Fifty years later, the city of Jerusalem remains the focus of the world’s attention and will remain so until the Lord returns. Then, the city will be miraculously restored from the ravages of the tribulation as Jesus will reign in Jerusalem for a thousand years upon the throne the David. It was David, by the way, who made Jerusalem the capital of Israel three thousand years ago.

As such, it’s fitting that our eternal dwelling place will be called the “New Jerusalem.” The Apostle John described this city in Revelation 21:9-22:5. An angel took the apostle to a mountain where he witnessed “the holy city Jerusalem coming out of heaven from God” (21:10). One commentator refers to the “New Jerusalem as “heaven’s capital” city.[1] Let’s look at a few of the features of our future and glorious eternal home:

Dwelling place of God

John first describes the New Jerusalem as the “dwelling place of God” with us as “his people” (21:3). It already seems remarkable that God’s Holy Spirit dwells in us as believers. Here, however, we will share our eternal home with the Lord himself; he will dwell with us in close physical proximity. We will belong to him as “his people” forever secure enjoying eternity with our Savior. It will be more wonderful than we can ever imagine.

As the dwelling place of God, the city will be continually illuminated by the “glory of God;” there will be “no need of the sun or the moon” (21:23). I like the phrase at the end of the verse, “its lamp is the Lamb.” Jesus came to the world as a light shining in darkness; here he will not only shine spiritually, but physically as well. The cycle of day and night will be something of the past; nighttime will not exist in the New Jerusalem (v. 25). Our future glorified bodies will not require sleep so there will be no need of darkness to help us sleep.

Absence of Pain and Sorrow

Death, pain, sorrow, and weeping will not exist in the New Jerusalem. The apostle puts it this way, “He will wipe away every tear from their eyes, and death shall be no more, neither shall there be mourning, nor crying, nor pain anymore, for the former things have passed away” (21:4). Try to even imagine such an existence with no sorrow, no loss, and no pain. Pastor and commentator John MacArthur wrote this about the absence of pain and sorrow:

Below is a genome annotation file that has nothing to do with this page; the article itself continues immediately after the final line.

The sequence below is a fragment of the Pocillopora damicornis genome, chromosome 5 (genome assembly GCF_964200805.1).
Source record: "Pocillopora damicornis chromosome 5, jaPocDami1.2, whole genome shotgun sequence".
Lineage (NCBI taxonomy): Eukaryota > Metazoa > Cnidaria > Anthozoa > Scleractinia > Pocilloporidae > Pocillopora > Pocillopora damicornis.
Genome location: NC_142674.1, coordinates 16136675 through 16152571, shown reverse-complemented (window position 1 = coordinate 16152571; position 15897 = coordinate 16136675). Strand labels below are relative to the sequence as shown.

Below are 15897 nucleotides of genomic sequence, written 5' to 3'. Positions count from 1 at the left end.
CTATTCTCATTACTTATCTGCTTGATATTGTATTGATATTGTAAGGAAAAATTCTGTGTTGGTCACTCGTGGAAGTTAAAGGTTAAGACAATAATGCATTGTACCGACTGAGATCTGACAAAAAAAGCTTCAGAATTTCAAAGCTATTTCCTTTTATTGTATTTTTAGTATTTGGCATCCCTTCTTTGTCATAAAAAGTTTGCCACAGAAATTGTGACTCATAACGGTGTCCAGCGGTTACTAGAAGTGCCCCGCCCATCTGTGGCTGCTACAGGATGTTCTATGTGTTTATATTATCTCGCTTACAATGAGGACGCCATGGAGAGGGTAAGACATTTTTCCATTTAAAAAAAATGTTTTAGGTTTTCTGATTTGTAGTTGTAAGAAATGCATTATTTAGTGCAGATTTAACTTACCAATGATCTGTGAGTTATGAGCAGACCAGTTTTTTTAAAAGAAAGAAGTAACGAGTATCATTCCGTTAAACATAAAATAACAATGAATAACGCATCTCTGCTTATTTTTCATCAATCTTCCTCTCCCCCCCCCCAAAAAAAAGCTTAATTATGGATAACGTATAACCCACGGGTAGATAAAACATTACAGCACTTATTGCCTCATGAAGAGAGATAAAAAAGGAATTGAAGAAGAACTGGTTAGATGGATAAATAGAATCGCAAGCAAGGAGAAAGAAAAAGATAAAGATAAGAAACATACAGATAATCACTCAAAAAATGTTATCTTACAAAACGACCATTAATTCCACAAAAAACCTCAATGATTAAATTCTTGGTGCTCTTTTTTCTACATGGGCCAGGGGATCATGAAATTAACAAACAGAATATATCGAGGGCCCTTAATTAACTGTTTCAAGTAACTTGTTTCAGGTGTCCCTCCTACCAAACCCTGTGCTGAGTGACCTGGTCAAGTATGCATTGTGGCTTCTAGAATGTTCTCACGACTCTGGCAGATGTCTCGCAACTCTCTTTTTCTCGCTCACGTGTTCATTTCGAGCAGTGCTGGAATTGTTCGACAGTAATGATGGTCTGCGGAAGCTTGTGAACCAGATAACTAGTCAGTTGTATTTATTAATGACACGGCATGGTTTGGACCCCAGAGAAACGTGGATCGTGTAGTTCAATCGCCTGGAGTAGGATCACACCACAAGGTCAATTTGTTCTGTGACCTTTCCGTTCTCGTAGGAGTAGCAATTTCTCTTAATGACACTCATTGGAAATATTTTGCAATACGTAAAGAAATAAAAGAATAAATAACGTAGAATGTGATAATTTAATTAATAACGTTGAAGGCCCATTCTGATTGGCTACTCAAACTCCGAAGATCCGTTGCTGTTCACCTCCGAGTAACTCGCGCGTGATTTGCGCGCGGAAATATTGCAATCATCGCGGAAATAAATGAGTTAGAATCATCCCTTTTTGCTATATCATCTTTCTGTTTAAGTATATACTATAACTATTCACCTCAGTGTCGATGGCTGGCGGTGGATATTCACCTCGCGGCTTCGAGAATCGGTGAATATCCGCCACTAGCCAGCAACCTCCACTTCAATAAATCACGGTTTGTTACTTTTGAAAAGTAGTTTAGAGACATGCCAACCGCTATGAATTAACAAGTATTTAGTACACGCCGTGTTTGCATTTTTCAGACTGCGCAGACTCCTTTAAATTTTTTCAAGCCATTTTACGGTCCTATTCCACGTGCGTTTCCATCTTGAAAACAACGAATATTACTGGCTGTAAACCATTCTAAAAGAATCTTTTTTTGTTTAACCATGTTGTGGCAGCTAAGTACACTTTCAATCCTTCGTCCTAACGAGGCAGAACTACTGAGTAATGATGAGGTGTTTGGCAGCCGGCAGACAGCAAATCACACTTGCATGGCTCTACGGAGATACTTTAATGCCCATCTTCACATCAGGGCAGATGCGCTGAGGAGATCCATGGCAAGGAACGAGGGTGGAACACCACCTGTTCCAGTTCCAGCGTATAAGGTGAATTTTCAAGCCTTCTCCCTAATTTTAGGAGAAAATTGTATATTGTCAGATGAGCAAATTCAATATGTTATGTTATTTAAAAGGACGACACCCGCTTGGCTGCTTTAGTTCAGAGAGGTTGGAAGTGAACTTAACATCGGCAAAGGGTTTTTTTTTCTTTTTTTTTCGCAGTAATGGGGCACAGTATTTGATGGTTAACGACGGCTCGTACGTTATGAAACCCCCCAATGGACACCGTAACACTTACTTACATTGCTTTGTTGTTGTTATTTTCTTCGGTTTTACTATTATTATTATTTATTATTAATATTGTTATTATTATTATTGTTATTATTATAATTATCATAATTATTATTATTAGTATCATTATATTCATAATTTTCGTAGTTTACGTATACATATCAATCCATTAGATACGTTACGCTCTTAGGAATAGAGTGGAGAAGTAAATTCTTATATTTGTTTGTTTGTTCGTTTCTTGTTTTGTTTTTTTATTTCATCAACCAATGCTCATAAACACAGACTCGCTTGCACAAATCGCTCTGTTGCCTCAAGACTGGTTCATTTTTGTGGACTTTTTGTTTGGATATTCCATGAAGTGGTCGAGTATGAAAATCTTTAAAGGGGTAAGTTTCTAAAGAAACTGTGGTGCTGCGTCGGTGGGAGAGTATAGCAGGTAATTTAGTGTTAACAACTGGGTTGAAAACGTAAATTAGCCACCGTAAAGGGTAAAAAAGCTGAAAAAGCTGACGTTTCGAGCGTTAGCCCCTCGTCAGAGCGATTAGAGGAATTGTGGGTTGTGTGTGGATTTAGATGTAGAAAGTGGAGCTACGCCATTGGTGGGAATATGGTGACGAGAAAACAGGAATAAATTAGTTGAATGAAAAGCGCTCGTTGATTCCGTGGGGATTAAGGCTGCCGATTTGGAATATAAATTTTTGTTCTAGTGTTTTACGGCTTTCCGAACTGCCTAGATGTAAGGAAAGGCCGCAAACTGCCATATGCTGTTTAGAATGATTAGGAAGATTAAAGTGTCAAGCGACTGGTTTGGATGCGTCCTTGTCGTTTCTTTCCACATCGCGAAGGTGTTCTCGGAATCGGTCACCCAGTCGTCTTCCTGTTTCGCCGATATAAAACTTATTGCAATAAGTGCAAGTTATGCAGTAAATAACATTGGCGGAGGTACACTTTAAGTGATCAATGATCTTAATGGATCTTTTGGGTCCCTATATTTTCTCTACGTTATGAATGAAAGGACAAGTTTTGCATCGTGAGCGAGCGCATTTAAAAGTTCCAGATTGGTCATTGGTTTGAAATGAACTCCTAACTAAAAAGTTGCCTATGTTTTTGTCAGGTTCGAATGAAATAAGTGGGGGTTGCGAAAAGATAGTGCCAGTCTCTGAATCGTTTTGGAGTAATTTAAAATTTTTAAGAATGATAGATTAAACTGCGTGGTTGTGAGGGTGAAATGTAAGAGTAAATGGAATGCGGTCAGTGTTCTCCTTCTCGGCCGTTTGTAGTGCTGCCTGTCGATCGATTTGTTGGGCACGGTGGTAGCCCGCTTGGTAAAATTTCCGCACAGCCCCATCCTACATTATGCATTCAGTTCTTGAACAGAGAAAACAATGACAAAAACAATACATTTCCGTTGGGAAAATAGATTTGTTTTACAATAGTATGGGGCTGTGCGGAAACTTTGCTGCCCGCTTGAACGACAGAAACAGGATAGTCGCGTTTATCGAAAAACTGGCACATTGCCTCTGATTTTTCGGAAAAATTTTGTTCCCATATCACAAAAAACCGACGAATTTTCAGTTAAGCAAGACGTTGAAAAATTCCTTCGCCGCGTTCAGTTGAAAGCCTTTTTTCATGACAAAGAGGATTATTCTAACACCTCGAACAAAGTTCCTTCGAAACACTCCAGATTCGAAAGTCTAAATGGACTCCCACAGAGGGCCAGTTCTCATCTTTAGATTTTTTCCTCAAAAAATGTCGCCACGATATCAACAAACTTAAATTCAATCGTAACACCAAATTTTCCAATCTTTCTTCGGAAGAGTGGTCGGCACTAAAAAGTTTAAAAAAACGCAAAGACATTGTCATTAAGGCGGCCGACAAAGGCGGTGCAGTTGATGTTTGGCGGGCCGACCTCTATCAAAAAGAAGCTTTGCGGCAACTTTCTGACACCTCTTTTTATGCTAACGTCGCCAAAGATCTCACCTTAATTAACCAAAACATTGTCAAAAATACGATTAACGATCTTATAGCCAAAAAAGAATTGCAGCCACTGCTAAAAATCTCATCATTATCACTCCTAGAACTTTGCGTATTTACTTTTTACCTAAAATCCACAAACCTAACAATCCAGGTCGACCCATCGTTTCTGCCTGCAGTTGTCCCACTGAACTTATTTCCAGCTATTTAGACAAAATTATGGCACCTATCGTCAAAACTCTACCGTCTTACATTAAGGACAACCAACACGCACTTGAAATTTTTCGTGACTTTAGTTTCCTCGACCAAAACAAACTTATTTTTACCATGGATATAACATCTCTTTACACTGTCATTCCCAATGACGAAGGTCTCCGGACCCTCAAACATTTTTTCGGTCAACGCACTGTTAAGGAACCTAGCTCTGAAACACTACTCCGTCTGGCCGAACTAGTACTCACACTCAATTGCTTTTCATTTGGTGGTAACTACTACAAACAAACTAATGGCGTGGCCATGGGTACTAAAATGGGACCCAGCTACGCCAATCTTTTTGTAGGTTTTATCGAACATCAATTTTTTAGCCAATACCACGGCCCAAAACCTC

What it declares is the absence of anything to be sorry about—no sadness, no disappointment, no pain. There will be no tears of misfortune, tears over lost love, tears of remorse, tears of regret, tears over the death of loved ones, of tears for any other reason.[2]

Unimaginable Beauty and Size

We would expect such a city to be amazing in appearing and that is just what we find in John’s portrayal of it. As John saw the city descend from heaven he described its appearance as “having the glory of God, its radiance like a most rare jewel, like a jasper, clear as crystal” (21:11). Later, the apostle listed all the jewels adorning its foundation and described its street as being of pure gold (21:18-21). This all speaks to the unimaginable beauty of the New Jerusalem. Its appearance will be spectacular beyond anything we have ever seen in our lives.

The apostle also provides the measurements of the huge city in 21:15-17. The city will be a square cube 1,364 miles long on each side and 1,364 miles tall. If superimposed upon the United States, it would take up over half of the country with just its width and length. It’s understandable why the angel took John to a high mountain to view the New Jerusalem; the apostle needed that perspective to take in the city of such incredible size.

River of Life